Juxtaposition is a placement of two words, descriptions, or concepts literally or figuratively next to each other. The effect on the reader is like sweet and sour sauce, yen and yang: he/she senses the contrast between the two, yet notices that they, for some reason, have a fit. Sometimes the juxtaposition can be temporal, as when a character recalls the darkness of the coal mine while seeing the flash of a bomb. This is a fertile literary device. By way of some humor, juxtaposition is also the father of the oxymoron.
Here's an example for a conceit (an extended metaphor) from the poem, "The Flea" by John Donne in which a flea that bites both the speaker and his lover becomes a conceit arguing that his lover has no reason to deny him sexually, although they are not married:
Oh stay! three lives in one flea spare
Where we almost, yea more than married are.
This flea is you and I, and this
Our marriage-bed and marriage-temple is.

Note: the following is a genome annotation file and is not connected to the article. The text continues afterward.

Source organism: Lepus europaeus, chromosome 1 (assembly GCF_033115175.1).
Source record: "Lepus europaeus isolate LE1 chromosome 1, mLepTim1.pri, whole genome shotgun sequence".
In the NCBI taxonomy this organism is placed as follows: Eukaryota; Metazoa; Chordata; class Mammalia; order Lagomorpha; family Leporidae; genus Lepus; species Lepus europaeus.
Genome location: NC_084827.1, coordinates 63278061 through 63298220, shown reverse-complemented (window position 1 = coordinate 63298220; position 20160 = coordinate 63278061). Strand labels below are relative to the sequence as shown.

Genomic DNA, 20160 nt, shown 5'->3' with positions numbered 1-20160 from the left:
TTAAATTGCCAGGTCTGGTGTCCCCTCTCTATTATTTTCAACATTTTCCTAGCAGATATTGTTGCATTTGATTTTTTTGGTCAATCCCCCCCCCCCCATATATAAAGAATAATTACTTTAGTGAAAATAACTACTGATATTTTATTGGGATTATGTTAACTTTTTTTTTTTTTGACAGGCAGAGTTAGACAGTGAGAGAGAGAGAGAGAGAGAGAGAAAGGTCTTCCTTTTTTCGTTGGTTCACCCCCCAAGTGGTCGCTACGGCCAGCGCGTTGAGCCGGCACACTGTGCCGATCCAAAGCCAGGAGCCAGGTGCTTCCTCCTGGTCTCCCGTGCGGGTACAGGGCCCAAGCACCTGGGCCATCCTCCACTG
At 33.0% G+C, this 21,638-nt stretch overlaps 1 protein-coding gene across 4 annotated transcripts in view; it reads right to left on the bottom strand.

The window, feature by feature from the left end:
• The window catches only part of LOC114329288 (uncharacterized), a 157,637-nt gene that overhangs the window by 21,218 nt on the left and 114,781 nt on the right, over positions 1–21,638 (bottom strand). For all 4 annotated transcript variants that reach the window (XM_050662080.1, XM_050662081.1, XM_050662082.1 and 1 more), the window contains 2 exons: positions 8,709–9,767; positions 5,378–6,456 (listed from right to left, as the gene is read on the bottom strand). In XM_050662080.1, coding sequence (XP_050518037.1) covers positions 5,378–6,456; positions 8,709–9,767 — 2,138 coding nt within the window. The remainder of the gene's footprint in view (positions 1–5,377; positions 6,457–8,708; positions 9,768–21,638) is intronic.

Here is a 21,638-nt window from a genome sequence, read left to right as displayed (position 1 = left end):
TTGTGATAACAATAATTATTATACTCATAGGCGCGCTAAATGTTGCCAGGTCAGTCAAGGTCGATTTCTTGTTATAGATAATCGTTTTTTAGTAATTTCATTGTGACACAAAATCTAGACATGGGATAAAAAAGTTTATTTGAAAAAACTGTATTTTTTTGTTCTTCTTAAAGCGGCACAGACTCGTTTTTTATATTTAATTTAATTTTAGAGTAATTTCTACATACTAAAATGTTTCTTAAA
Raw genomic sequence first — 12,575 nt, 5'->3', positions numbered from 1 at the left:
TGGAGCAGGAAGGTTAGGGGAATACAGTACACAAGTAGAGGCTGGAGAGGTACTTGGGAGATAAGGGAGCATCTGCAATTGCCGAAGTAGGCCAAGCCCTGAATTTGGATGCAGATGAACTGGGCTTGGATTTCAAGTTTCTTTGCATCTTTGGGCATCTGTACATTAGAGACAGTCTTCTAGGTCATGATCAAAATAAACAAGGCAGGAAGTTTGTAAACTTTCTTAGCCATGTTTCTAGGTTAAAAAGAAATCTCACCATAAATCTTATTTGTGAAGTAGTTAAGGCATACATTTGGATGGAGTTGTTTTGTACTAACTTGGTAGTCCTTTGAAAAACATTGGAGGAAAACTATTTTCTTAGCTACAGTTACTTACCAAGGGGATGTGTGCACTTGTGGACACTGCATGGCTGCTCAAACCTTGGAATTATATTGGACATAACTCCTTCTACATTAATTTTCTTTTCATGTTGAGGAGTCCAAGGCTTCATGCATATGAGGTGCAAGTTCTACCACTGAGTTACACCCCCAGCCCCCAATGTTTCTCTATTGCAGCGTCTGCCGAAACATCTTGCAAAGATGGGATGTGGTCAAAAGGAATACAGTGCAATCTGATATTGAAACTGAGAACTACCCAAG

CONCEIT (also called a metaphysical conceit): An elaborate or unusual comparison--especially one using unlikely metaphors, simile, hyperbole, and contradiction. Before the beginning of the seventeenth century, the term conceit was a synonym for "thought" and roughly equivalent to "idea" or "concept." It gradually came to denote a fanciful idea or a particularly clever remark. In literary terms, the word denotes a fairly elaborate figure of speech, especially an extended comparison involving unlikely metaphors, similes, imagery, hyperbole, and oxymora. One of the most famous conceits is John Donne's "A Valediction: Forbidding Mourning," a poem in which Donne compares two souls in love to the points on a geometer's compass. Shakespeare also uses conceits regularly in his poetry. In Richard II, Shakespeare compares two kings competing for power to two buckets in a well, for instance. A conceit is usually classified as a subtype of metaphor. Contrast with epic simile and dyfalu.